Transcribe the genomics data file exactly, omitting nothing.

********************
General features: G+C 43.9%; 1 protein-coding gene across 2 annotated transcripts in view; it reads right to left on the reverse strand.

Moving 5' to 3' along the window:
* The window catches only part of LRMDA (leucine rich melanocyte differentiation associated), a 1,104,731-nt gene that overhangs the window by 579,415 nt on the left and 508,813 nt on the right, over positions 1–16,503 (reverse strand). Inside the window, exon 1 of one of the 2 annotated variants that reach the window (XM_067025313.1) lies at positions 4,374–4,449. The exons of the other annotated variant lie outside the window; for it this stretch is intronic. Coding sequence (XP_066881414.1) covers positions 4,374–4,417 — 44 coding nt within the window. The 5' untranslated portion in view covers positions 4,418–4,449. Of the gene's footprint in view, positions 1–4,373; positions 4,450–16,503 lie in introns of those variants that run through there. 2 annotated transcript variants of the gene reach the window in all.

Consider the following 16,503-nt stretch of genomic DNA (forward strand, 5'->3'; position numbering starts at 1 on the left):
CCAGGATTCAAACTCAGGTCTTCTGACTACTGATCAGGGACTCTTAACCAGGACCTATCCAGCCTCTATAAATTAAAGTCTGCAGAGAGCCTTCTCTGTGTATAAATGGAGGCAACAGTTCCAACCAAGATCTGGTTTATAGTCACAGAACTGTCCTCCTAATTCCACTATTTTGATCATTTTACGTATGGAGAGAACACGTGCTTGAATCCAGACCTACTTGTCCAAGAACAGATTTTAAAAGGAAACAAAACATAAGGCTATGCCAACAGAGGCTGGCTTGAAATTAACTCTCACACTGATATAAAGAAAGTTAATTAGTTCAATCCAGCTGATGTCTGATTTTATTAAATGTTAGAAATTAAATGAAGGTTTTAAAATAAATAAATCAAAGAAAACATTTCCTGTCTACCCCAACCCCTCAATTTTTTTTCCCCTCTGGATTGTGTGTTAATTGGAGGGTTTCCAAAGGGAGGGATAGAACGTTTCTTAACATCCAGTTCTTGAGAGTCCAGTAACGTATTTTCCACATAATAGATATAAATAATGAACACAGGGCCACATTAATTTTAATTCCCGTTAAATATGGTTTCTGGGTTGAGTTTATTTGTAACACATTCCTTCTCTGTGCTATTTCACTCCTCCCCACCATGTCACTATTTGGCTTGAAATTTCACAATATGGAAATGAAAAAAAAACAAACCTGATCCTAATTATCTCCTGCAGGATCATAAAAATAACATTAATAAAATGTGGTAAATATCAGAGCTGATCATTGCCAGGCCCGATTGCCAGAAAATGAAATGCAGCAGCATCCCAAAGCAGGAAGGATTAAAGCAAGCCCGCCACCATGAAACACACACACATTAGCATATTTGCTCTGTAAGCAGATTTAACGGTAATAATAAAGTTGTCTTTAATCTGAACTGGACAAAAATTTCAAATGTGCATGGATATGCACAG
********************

General features: G+C 43.9%; 1 protein-coding gene across 2 annotated transcripts in view; it reads right to left on the reverse strand.

Moving 5' to 3' along the window:
* The window catches only part of LRMDA (leucine rich melanocyte differentiation associated), a 1,104,731-nt gene that overhangs the window by 579,415 nt on the left and 508,813 nt on the right, over positions 1–16,503 (reverse strand). Inside the window, exon 1 of one of the 2 annotated variants that reach the window (XM_067025313.1) lies at positions 4,374–4,449. The exons of the other annotated variant lie outside the window; for it this stretch is intronic. Coding sequence (XP_066881414.1) covers positions 4,374–4,417 — 44 coding nt within the window. The 5' untranslated portion in view covers positions 4,418–4,449. Of the gene's footprint in view, positions 1–4,373; positions 4,450–16,503 lie in introns of those variants that run through there. 2 annotated transcript variants of the gene reach the window in all.

Consider the following 16,503-nt stretch of genomic DNA (forward strand, 5'->3'; position numbering starts at 1 on the left):
CCAGGATTCAAACTCAGGTCTTCTGACTACTGATCAGGGACTCTTAACCAGGACCTATCCAGCCTCTATAAATTAAAGTCTGCAGAGAGCCTTCTCTGTGTATAAATGGAGGCAACAGTTCCAACCAAGATCTGGTTTATAGTCACAGAACTGTCCTCCTAATTCCACTATTTTGATCATTTTACGTATGGAGAGAACACGTGCTTGAATCCAGACCTACTTGTCCAAGAACAGATTTTAAAAGGAAACAAAACATAAGGCTATGCCAACAGAGGCTGGCTTGAAATTAACTCTCACACTGATATAAAGAAAGTTAATTAGTTCAATCCAGCTGATGTCTGATTTTATTAAATGTTAGAAATTAAATGAAGGTTTTAAAATAAATAAATCAAAGAAAACATTTCCTGTCTACCCCAACCCCTCAATTTTTTTTCCCCTCTGGATTGTGTGTTAATTGGAGGGTTTCCAAAGGGAGGGATAGAACGTTTCTTAACATCCAGTTCTTGAGAGTCCAGTAACGTATTTTCCACATAATAGATATAAATAATGAACACAGGGCCACATTAATTTTAATTCCCGTTAAATATGGTTTCTGGGTTGAGTTTATTTGTAACACATTCCTTCTCTGTGCTATTTCACTCCTCCCCACCATGTCACTATTTGGCTTGAAATTTCACAATATGGAAATGAAAAAAAAACAAACCTGATCCTAATTATCTCCTGCAGGATCATAAAAATAACATTAATAAAATGTGGTAAATATCAGAGCTGATCATTGCCAGGCCCGATTGCCAGAAAATGAAATGCAGCAGCATCCCAAAGCAGGAAGGATTAAAGCAAGCCCGCCACCATGAAACACACACACATTAGCATATTTGCTCTGTAAGCAGATTTAACGGTAATAATAAAGTTGTCTTTAATCTGAACTGGACAAAAATTTCAAATGTGCATGGATATGCACAG